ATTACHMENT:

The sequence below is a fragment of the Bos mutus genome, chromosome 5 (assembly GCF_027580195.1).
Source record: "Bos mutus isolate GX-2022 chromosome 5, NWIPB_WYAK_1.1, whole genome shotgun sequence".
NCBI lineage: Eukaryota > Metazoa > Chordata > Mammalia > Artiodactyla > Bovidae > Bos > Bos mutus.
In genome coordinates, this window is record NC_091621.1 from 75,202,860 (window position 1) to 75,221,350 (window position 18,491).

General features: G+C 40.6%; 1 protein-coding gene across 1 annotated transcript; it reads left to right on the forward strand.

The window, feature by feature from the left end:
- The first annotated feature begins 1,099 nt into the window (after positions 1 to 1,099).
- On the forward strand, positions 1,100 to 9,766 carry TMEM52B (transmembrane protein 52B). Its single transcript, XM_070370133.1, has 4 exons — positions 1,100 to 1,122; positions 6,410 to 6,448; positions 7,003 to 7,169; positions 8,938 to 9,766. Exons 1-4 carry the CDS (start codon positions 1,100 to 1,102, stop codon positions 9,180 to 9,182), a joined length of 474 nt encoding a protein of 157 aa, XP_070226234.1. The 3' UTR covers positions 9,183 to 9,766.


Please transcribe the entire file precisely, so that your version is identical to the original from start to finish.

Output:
The sequence below is a fragment of the Bos mutus genome, chromosome 5 (assembly GCF_027580195.1).
Source record: "Bos mutus isolate GX-2022 chromosome 5, NWIPB_WYAK_1.1, whole genome shotgun sequence".
NCBI lineage: Eukaryota > Metazoa > Chordata > Mammalia > Artiodactyla > Bovidae > Bos > Bos mutus.
In genome coordinates, this window is record NC_091621.1 from 75,202,860 (window position 1) to 75,221,350 (window position 18,491).

General features: G+C 40.6%; 1 protein-coding gene across 1 annotated transcript; it reads left to right on the forward strand.

The window, feature by feature from the left end:
- The first annotated feature begins 1,099 nt into the window (after positions 1 to 1,099).
- On the forward strand, positions 1,100 to 9,766 carry TMEM52B (transmembrane protein 52B). Its single transcript, XM_070370133.1, has 4 exons — positions 1,100 to 1,122; positions 6,410 to 6,448; positions 7,003 to 7,169; positions 8,938 to 9,766. Exons 1-4 carry the CDS (start codon positions 1,100 to 1,102, stop codon positions 9,180 to 9,182), a joined length of 474 nt encoding a protein of 157 aa, XP_070226234.1. The 3' UTR covers positions 9,183 to 9,766.